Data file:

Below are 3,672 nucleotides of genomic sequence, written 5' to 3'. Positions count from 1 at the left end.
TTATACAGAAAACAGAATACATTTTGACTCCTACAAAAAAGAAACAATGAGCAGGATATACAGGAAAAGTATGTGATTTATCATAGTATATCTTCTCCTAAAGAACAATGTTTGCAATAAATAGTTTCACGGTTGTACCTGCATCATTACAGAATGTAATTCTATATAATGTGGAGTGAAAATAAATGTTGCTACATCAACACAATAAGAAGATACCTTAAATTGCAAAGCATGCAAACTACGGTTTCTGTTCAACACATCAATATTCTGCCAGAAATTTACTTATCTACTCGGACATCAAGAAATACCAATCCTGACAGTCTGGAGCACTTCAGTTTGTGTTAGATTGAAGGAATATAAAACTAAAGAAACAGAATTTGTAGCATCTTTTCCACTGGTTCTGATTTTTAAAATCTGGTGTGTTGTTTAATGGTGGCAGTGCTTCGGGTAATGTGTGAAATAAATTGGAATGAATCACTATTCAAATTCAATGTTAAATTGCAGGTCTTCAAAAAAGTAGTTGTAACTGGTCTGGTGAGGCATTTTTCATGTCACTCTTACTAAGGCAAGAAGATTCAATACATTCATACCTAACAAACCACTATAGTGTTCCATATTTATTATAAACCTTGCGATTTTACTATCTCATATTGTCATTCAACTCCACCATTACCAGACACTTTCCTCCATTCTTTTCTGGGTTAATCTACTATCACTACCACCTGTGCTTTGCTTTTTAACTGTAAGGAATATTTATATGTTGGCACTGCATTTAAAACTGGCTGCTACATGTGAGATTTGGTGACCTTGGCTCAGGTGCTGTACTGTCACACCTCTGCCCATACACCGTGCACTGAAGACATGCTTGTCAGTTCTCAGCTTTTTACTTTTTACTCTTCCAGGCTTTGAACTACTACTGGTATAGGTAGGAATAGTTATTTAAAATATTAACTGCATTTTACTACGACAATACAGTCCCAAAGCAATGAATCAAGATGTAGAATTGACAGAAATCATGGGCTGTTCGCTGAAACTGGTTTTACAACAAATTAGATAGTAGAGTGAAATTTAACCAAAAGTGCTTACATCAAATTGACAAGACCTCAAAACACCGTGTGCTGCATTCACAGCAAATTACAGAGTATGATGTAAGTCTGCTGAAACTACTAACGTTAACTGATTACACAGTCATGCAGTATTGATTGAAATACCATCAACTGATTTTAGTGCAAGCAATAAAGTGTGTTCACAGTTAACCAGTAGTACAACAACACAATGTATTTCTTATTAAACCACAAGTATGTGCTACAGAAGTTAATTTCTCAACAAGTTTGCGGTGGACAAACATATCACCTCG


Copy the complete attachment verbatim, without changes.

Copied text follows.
Below are 3,672 nucleotides of genomic sequence, written 5' to 3'. Positions count from 1 at the left end.
TTATACAGAAAACAGAATACATTTTGACTCCTACAAAAAAGAAACAATGAGCAGGATATACAGGAAAAGTATGTGATTTATCATAGTATATCTTCTCCTAAAGAACAATGTTTGCAATAAATAGTTTCACGGTTGTACCTGCATCATTACAGAATGTAATTCTATATAATGTGGAGTGAAAATAAATGTTGCTACATCAACACAATAAGAAGATACCTTAAATTGCAAAGCATGCAAACTACGGTTTCTGTTCAACACATCAATATTCTGCCAGAAATTTACTTATCTACTCGGACATCAAGAAATACCAATCCTGACAGTCTGGAGCACTTCAGTTTGTGTTAGATTGAAGGAATATAAAACTAAAGAAACAGAATTTGTAGCATCTTTTCCACTGGTTCTGATTTTTAAAATCTGGTGTGTTGTTTAATGGTGGCAGTGCTTCGGGTAATGTGTGAAATAAATTGGAATGAATCACTATTCAAATTCAATGTTAAATTGCAGGTCTTCAAAAAAGTAGTTGTAACTGGTCTGGTGAGGCATTTTTCATGTCACTCTTACTAAGGCAAGAAGATTCAATACATTCATACCTAACAAACCACTATAGTGTTCCATATTTATTATAAACCTTGCGATTTTACTATCTCATATTGTCATTCAACTCCACCATTACCAGACACTTTCCTCCATTCTTTTCTGGGTTAATCTACTATCACTACCACCTGTGCTTTGCTTTTTAACTGTAAGGAATATTTATATGTTGGCACTGCATTTAAAACTGGCTGCTACATGTGAGATTTGGTGACCTTGGCTCAGGTGCTGTACTGTCACACCTCTGCCCATACACCGTGCACTGAAGACATGCTTGTCAGTTCTCAGCTTTTTACTTTTTACTCTTCCAGGCTTTGAACTACTACTGGTATAGGTAGGAATAGTTATTTAAAATATTAACTGCATTTTACTACGACAATACAGTCCCAAAGCAATGAATCAAGATGTAGAATTGACAGAAATCATGGGCTGTTCGCTGAAACTGGTTTTACAACAAATTAGATAGTAGAGTGAAATTTAACCAAAAGTGCTTACATCAAATTGACAAGACCTCAAAACACCGTGTGCTGCATTCACAGCAAATTACAGAGTATGATGTAAGTCTGCTGAAACTACTAACGTTAACTGATTACACAGTCATGCAGTATTGATTGAAATACCATCAACTGATTTTAGTGCAAGCAATAAAGTGTGTTCACAGTTAACCAGTAGTACAACAACACAATGTATTTCTTATTAAACCACAAGTATGTGCTACAGAAGTTAATTTCTCAACAAGTTTGCGGTGGACAAACATATCACCTCG